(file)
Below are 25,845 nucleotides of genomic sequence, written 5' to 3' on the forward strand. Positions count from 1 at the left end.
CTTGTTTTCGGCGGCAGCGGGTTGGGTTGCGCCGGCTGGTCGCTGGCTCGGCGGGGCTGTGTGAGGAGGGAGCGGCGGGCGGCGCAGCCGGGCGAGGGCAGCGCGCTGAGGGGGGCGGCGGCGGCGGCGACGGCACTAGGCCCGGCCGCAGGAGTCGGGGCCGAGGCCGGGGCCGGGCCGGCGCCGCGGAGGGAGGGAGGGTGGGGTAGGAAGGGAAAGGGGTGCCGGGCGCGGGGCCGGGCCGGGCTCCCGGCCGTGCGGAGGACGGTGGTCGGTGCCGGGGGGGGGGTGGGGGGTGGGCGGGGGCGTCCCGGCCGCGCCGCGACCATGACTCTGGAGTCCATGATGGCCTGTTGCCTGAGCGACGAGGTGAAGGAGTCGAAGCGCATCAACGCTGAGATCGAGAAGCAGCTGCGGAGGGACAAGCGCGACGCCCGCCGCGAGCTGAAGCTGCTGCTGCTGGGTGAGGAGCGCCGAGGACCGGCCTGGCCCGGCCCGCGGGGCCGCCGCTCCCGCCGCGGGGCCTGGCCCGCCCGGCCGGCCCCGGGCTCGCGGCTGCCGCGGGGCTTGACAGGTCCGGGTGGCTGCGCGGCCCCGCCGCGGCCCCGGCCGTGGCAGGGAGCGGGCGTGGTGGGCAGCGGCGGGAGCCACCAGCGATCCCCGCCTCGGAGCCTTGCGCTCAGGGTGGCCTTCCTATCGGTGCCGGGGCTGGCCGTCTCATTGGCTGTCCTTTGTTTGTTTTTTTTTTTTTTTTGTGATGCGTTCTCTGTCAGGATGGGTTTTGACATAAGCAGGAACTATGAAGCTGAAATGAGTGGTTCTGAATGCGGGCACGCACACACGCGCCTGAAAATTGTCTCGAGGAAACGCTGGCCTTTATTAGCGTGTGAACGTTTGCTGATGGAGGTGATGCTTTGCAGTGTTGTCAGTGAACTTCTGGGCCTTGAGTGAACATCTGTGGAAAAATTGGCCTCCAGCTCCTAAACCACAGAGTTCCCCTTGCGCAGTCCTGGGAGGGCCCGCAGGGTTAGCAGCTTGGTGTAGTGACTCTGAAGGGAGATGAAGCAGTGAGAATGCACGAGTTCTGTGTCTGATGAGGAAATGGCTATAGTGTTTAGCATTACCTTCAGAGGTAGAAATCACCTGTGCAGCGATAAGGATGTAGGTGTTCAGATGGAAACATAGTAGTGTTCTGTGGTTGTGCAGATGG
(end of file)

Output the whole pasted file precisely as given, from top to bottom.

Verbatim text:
Below are 25,845 nucleotides of genomic sequence, written 5' to 3' on the forward strand. Positions count from 1 at the left end.
CTTGTTTTCGGCGGCAGCGGGTTGGGTTGCGCCGGCTGGTCGCTGGCTCGGCGGGGCTGTGTGAGGAGGGAGCGGCGGGCGGCGCAGCCGGGCGAGGGCAGCGCGCTGAGGGGGGCGGCGGCGGCGGCGACGGCACTAGGCCCGGCCGCAGGAGTCGGGGCCGAGGCCGGGGCCGGGCCGGCGCCGCGGAGGGAGGGAGGGTGGGGTAGGAAGGGAAAGGGGTGCCGGGCGCGGGGCCGGGCCGGGCTCCCGGCCGTGCGGAGGACGGTGGTCGGTGCCGGGGGGGGGGTGGGGGGTGGGCGGGGGCGTCCCGGCCGCGCCGCGACCATGACTCTGGAGTCCATGATGGCCTGTTGCCTGAGCGACGAGGTGAAGGAGTCGAAGCGCATCAACGCTGAGATCGAGAAGCAGCTGCGGAGGGACAAGCGCGACGCCCGCCGCGAGCTGAAGCTGCTGCTGCTGGGTGAGGAGCGCCGAGGACCGGCCTGGCCCGGCCCGCGGGGCCGCCGCTCCCGCCGCGGGGCCTGGCCCGCCCGGCCGGCCCCGGGCTCGCGGCTGCCGCGGGGCTTGACAGGTCCGGGTGGCTGCGCGGCCCCGCCGCGGCCCCGGCCGTGGCAGGGAGCGGGCGTGGTGGGCAGCGGCGGGAGCCACCAGCGATCCCCGCCTCGGAGCCTTGCGCTCAGGGTGGCCTTCCTATCGGTGCCGGGGCTGGCCGTCTCATTGGCTGTCCTTTGTTTGTTTTTTTTTTTTTTTTGTGATGCGTTCTCTGTCAGGATGGGTTTTGACATAAGCAGGAACTATGAAGCTGAAATGAGTGGTTCTGAATGCGGGCACGCACACACGCGCCTGAAAATTGTCTCGAGGAAACGCTGGCCTTTATTAGCGTGTGAACGTTTGCTGATGGAGGTGATGCTTTGCAGTGTTGTCAGTGAACTTCTGGGCCTTGAGTGAACATCTGTGGAAAAATTGGCCTCCAGCTCCTAAACCACAGAGTTCCCCTTGCGCAGTCCTGGGAGGGCCCGCAGGGTTAGCAGCTTGGTGTAGTGACTCTGAAGGGAGATGAAGCAGTGAGAATGCACGAGTTCTGTGTCTGATGAGGAAATGGCTATAGTGTTTAGCATTACCTTCAGAGGTAGAAATCACCTGTGCAGCGATAAGGATGTAGGTGTTCAGATGGAAACATAGTAGTGTTCTGTGGTTGTGCAGATGG